19 Michael R. Haines, "Population, by sex and race: 1790-1990," Table Aa145-184 in Historical Statistics of the United States, Earliest Times to the Present: Millennial Edition, eds. Susan B. Carter, Scott Sigmund Gartner, Michael R. Haines, Alan L. Olmstead, Richard Sutch, and Gavin Wright (New York: Cambridge University Press, 2006).
20 Abraham Lincoln, Second Inaugural Address, Washington, DC, 4 March 1865, http://www.bartleby.com/124/pres32.html, accessed 9 January 2009.
21 Quote from "Petitions of Slaves to the Massachusetts Legislature (1773 and 1777)," in Eric Foner, Give Me Liberty! An American History, Vol. 1 (New York: W.W. Norton & Co., 2006), 215.
22 Quote from "Petitions of Slaves to the Massachusetts Legislature (1773 and 1777)," in Eric Foner, Give Me Liberty!: An American History, Vol. 1 (New York: W.W. Norton & Co., 2006), 201.
23 John C. Calhoun, "Speech on the Reception of Abolition Petitions, Delivered in the Senate, February 6th, 1837," in Richard R. Crallé, ed., Speeches of John C. Calhoun, Delivered in the House of Representatives and in the Senate of the United States (New York: D. Appleton, 1853), 627.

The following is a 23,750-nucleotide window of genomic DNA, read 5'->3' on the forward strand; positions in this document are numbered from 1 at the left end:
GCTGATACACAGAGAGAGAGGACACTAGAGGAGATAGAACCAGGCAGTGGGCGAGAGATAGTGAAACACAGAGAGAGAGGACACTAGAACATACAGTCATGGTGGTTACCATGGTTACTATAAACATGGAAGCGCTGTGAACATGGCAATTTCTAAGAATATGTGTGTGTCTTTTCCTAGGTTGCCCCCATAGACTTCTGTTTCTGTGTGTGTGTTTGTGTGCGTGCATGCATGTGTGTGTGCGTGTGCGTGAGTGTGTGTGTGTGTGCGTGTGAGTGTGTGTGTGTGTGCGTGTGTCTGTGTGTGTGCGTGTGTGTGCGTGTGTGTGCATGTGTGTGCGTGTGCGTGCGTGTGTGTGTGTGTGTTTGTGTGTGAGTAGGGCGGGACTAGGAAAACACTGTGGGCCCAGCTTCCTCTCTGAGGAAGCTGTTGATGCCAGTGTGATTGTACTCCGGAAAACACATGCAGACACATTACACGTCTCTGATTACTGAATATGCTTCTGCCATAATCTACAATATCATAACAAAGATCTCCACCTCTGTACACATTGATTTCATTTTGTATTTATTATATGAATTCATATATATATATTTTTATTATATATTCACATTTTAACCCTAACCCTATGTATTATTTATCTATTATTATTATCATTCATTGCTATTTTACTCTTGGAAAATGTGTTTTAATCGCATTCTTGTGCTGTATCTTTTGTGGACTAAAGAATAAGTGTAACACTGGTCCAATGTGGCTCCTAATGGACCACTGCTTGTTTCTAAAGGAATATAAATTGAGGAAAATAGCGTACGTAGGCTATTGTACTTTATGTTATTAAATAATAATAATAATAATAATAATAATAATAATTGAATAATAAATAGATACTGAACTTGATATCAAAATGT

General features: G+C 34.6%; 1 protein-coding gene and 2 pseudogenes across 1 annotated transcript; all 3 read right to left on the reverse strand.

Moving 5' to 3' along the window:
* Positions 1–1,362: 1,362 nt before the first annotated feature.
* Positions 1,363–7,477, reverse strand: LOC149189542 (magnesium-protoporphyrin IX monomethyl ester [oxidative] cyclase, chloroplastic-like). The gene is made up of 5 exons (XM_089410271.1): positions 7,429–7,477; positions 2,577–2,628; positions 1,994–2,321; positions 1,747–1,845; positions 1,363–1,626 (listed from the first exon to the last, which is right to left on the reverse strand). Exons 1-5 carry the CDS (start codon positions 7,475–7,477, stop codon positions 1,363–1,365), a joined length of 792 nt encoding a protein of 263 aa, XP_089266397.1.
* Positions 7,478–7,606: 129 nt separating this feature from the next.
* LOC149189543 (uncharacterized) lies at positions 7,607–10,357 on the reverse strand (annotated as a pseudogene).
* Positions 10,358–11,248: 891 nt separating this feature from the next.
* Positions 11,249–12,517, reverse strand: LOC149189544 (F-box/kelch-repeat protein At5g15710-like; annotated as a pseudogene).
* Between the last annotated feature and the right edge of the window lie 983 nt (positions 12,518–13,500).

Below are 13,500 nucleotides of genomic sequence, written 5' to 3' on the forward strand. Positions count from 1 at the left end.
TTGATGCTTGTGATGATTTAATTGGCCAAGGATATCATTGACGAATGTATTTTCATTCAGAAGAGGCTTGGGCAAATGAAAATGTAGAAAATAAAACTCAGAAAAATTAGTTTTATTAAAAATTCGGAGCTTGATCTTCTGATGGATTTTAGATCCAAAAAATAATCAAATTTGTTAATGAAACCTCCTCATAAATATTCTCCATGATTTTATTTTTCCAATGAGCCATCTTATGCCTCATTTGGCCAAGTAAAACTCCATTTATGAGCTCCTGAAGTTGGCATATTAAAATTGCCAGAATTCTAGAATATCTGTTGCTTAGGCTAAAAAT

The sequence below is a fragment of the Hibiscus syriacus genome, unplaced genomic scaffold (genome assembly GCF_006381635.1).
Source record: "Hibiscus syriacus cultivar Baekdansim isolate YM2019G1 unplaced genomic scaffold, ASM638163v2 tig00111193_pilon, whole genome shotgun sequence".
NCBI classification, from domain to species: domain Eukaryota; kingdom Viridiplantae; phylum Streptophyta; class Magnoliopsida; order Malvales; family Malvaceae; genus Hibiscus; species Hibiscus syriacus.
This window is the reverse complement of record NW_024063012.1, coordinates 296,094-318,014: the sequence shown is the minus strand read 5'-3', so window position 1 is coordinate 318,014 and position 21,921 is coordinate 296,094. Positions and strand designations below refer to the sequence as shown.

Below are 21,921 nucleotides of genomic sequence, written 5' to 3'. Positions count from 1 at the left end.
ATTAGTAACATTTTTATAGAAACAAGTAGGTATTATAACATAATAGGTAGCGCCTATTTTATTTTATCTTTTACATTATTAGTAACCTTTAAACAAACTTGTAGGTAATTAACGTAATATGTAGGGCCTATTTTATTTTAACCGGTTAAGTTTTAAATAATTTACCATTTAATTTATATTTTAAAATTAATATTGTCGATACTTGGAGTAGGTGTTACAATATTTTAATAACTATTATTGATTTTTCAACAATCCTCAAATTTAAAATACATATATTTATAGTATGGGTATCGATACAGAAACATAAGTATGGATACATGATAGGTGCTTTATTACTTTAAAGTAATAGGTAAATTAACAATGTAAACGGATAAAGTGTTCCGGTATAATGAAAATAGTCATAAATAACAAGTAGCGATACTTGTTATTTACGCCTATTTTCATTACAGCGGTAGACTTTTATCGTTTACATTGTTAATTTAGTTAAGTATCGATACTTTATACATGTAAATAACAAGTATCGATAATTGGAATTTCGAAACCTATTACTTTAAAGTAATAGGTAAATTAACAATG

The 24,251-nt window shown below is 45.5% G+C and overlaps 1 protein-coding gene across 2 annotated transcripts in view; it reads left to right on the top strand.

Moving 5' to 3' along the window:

24 John C. Calhoun, "Speech on the Reception of Abolition Petitions, Delivered in the Senate, February 6th, 1837," in Richard R. Crallé, ed., Speeches of John C. Calhoun, Delivered in the House of Representatives and in the Senate of the United States (New York: D. Appleton, 1853), 627.
25 John C. Calhoun, "Speech on the Reception of Abolition Petitions, Delivered in the Senate, February 6th, 1837," in Richard R. Crallé, ed., Speeches of John C. Calhoun, Delivered in the House of Representatives and in the Senate of the United States (New York: D. Appleton, 1853), 626.
26 Ulrich B. Phillips, American Negro Slavery: A Survey of the Supply, Employment and Control of Negro Labor as Determined by the Plantation Regime (1918; reprint Boston, 1958).
27 John C. Calhoun, "Speech on the Reception of Abolition Petitions, Delivered in the Senate, February 6th, 1837," in Richard R. Crallé, ed., Speeches of John C. Calhoun, Delivered in the House of Representatives and in the Senate of the United States (New York: D. Appleton, 1853), 626.
28 John C. Calhoun, "Speech on the Reception of Abolition Petitions, Delivered in the Senate, February 6th, 1837," in Richard R. Crallé, ed., Speeches of John C. Calhoun, Delivered in the House of Representatives and in the Senate of the United States (New York: D. Appleton, 1853), 625.